Like the first weeks of any sporting season, the opening exchanges of the European clay-court campaign can be as unpredictable as the spin of the roulette wheel at the casino just down the road here from the Monte Carlo Country Club. Although Rafael Nadal and Roger Federer won their opening matches yesterday, there has been the usual flow of upsets elsewhere.
By mid-afternoon there were no Frenchmen left and by the end of the day Juan Martin del Potro, the world No 5, had become the highest-ranked player to have his stay cut short after losing to Ivan Ljubicic.
Fabio Fognini's 6-2, 6-0 victory over Marin Cilic was an even bigger surprise. Cilic, the world No 18, is one of the game's most exciting young talents but the 19-year-old Croatian was no match for an opponent 80 places beneath him in the rankings.
The key to 21-year-old Fognini's victory could be found in another statistic: the Italian is appearing in his seventh clay-court tournament of the season and has already played 17 matches on his favourite surface.
Andy Murray will play Fognini in today's third round. They have met only once as seniors, in Montreal two summers ago. Murray, playing in his second comeback match after a serious wrist injury, won only four games.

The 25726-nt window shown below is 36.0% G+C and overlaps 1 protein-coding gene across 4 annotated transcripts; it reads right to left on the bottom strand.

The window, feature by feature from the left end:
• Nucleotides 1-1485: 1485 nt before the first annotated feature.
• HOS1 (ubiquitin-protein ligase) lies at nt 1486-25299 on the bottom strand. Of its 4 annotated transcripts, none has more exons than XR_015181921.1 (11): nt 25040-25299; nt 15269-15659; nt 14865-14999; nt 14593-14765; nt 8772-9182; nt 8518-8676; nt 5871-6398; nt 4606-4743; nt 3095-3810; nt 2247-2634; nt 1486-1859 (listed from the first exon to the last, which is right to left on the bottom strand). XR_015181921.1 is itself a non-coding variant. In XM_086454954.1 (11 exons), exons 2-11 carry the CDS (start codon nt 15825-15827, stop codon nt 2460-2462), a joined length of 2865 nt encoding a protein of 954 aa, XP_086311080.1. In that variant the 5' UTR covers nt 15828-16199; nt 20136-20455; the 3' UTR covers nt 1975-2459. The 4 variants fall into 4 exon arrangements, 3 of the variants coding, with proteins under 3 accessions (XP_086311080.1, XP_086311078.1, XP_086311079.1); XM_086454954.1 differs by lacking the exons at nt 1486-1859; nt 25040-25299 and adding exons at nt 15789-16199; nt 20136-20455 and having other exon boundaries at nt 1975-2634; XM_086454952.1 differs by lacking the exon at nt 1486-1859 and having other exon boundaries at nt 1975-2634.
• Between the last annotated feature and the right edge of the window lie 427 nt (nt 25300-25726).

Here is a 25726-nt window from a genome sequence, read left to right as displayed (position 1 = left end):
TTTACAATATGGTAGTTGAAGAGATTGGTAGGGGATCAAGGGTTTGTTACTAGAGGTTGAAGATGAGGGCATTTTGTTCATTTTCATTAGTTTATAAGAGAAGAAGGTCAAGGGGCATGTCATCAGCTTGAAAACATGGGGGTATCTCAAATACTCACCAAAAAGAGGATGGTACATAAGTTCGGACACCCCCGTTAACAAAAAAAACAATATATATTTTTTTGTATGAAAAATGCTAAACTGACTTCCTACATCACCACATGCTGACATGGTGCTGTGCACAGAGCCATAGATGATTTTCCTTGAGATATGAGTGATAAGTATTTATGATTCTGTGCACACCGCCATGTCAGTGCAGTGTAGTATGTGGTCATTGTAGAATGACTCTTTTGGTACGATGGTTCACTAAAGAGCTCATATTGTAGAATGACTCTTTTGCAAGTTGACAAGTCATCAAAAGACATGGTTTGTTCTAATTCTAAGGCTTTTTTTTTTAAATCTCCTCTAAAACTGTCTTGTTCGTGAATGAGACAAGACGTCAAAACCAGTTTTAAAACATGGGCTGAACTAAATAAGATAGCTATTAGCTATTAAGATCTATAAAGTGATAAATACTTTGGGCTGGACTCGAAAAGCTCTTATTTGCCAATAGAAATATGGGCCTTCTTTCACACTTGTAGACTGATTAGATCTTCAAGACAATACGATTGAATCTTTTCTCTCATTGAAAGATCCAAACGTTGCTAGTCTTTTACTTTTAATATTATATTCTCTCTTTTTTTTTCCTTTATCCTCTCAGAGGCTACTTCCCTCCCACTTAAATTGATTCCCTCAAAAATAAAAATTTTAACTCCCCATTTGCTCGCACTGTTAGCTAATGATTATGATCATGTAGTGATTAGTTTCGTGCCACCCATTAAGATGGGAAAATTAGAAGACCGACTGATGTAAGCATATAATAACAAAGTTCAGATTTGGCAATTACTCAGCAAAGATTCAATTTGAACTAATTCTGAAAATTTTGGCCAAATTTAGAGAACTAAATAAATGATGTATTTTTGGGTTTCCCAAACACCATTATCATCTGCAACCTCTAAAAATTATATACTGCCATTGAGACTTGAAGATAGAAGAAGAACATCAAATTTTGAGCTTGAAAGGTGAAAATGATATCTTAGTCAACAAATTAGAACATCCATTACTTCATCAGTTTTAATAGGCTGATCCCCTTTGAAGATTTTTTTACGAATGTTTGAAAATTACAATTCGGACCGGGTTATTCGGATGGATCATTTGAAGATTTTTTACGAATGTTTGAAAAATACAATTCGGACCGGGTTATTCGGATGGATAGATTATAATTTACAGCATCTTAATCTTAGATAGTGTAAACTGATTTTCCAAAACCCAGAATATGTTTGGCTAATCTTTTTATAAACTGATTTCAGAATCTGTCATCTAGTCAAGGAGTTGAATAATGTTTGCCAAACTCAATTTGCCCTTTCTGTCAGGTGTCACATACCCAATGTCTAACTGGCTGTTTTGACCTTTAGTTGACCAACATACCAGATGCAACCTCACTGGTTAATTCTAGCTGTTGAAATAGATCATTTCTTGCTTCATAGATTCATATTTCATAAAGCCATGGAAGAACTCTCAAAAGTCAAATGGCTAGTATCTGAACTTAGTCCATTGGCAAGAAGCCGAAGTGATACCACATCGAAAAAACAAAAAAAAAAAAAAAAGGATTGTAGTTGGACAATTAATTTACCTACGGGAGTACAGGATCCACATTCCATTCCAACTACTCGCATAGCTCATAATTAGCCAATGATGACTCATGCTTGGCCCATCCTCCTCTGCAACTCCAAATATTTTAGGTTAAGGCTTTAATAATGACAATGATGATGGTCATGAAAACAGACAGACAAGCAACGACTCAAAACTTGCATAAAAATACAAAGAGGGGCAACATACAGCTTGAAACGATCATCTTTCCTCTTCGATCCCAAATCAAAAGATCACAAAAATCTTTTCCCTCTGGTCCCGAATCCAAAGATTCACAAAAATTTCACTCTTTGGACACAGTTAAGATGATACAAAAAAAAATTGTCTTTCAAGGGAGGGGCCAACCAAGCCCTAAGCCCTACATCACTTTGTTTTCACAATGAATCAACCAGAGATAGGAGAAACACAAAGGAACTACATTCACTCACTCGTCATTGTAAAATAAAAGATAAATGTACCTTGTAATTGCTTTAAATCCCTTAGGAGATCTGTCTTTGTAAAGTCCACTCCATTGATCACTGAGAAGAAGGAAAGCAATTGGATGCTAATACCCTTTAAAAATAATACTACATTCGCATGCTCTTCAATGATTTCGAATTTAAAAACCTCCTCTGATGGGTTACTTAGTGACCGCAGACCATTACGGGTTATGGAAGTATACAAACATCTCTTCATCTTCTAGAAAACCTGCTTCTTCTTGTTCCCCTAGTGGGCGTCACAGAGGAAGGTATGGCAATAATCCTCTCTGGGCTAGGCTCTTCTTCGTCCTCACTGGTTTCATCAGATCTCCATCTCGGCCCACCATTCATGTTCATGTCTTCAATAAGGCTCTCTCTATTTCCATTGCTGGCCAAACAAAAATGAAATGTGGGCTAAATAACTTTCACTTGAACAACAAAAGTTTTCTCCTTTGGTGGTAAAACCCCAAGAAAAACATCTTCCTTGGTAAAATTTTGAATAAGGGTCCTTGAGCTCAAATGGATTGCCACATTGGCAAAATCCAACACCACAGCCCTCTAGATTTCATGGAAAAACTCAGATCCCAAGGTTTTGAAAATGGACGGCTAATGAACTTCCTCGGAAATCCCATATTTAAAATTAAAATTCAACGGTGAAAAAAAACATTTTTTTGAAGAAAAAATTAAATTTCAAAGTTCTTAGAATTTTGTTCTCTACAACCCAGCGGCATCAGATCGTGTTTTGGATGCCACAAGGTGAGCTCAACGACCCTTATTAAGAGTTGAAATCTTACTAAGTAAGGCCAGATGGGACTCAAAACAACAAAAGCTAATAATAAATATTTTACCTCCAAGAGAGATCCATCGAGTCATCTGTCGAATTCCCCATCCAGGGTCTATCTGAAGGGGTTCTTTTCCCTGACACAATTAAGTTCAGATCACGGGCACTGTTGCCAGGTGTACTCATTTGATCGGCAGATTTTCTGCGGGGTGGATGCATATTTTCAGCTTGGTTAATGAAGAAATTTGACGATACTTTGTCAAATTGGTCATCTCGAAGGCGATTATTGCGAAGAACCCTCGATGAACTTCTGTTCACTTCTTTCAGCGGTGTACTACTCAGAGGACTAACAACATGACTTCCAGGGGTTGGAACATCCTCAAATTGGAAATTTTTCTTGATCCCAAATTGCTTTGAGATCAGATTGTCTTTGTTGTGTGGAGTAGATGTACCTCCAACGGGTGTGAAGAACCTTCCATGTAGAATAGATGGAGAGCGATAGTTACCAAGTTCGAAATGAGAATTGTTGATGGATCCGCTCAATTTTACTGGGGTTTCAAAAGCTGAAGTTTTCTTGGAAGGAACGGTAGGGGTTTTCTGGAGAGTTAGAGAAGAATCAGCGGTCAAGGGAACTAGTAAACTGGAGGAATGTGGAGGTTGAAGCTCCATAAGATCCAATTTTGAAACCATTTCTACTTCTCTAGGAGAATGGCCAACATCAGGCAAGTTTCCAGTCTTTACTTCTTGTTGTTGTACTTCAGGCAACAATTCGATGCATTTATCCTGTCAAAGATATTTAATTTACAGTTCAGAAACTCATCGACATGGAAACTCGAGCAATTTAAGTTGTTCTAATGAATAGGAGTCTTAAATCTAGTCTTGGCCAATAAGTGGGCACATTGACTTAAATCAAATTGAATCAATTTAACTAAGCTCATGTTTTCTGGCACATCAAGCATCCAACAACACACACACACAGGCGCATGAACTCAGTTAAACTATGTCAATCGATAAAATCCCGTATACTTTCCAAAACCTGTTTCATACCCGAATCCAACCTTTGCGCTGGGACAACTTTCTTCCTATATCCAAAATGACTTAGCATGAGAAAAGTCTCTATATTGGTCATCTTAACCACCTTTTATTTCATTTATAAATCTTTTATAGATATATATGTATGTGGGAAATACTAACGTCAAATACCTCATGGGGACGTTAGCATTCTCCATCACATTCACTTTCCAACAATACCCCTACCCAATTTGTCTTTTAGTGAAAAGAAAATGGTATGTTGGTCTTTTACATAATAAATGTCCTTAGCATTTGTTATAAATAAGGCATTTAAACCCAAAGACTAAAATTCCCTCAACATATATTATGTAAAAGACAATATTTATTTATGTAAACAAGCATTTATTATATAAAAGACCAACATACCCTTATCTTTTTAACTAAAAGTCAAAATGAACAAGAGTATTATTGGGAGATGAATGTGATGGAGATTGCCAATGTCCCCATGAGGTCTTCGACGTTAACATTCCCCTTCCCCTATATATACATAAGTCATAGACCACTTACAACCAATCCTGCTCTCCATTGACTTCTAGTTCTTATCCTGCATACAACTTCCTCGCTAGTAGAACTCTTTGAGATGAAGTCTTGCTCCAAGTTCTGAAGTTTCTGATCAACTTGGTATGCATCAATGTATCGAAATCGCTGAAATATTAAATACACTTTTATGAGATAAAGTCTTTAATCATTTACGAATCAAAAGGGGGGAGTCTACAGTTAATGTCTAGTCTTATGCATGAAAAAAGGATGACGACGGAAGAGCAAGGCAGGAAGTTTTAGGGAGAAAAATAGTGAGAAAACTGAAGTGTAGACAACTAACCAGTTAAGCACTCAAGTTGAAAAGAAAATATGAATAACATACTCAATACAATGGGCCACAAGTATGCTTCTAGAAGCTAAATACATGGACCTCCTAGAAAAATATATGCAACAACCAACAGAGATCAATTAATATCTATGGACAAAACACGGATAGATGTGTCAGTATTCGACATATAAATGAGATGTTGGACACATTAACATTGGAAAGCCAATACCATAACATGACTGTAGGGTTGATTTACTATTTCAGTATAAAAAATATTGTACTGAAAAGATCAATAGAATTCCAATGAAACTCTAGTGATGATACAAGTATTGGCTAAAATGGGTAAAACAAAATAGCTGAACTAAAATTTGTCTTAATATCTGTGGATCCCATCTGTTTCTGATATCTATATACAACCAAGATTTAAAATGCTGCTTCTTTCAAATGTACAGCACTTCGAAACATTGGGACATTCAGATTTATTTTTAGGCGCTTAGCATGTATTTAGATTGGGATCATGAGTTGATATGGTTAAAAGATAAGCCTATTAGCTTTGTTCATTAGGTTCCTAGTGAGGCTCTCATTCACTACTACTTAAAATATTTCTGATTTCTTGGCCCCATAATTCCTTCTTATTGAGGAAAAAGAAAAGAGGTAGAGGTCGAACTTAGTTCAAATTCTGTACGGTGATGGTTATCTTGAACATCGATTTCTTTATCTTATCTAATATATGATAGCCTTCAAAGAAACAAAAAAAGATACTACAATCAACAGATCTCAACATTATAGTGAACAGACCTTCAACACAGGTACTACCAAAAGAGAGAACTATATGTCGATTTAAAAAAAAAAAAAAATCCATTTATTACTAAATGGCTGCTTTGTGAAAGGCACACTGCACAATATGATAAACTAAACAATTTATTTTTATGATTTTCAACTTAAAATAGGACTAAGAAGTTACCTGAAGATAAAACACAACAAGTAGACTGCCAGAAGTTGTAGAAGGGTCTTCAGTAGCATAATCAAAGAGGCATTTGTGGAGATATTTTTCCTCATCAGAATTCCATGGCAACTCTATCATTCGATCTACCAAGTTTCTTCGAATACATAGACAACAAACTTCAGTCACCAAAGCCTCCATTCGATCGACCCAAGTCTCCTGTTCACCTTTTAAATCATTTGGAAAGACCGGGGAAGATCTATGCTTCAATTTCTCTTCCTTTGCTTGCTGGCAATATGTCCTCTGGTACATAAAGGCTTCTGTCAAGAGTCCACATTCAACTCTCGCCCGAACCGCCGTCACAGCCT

"I was still hitting sliced forehands and wasn't ready at all," Murray said. "He's been ranked around 80 or 100 for the last year or so. He plays well on clay. It's his best surface. He's a talented player. He looks like he is quite lazy on the court, but he moves very well."
If Fognini's comfort was evident, those who were taking their first tournament steps on terre battue for more than 10 months appeared less at ease.
Even the king of clay himself looked like a raw pretender at times. Nadal, who played without strapping on his troublesome knees for the first time for a year, made plenty of mistakes in his 6-2, 6-3 victory over Juan Ignacio Chela, although the world No 1 rarely looked in serious danger. "I did some terrible games," Nadal admitted.
Federer, playing his first match as a married man, beat Italy's Andreas Seppi 6-4, 6-4. "I thought I played OK," he said afterwards. "Maybe I could have made it easier in the second. I had some opportunities, but he hung in there and I didn't play my best."Reuse content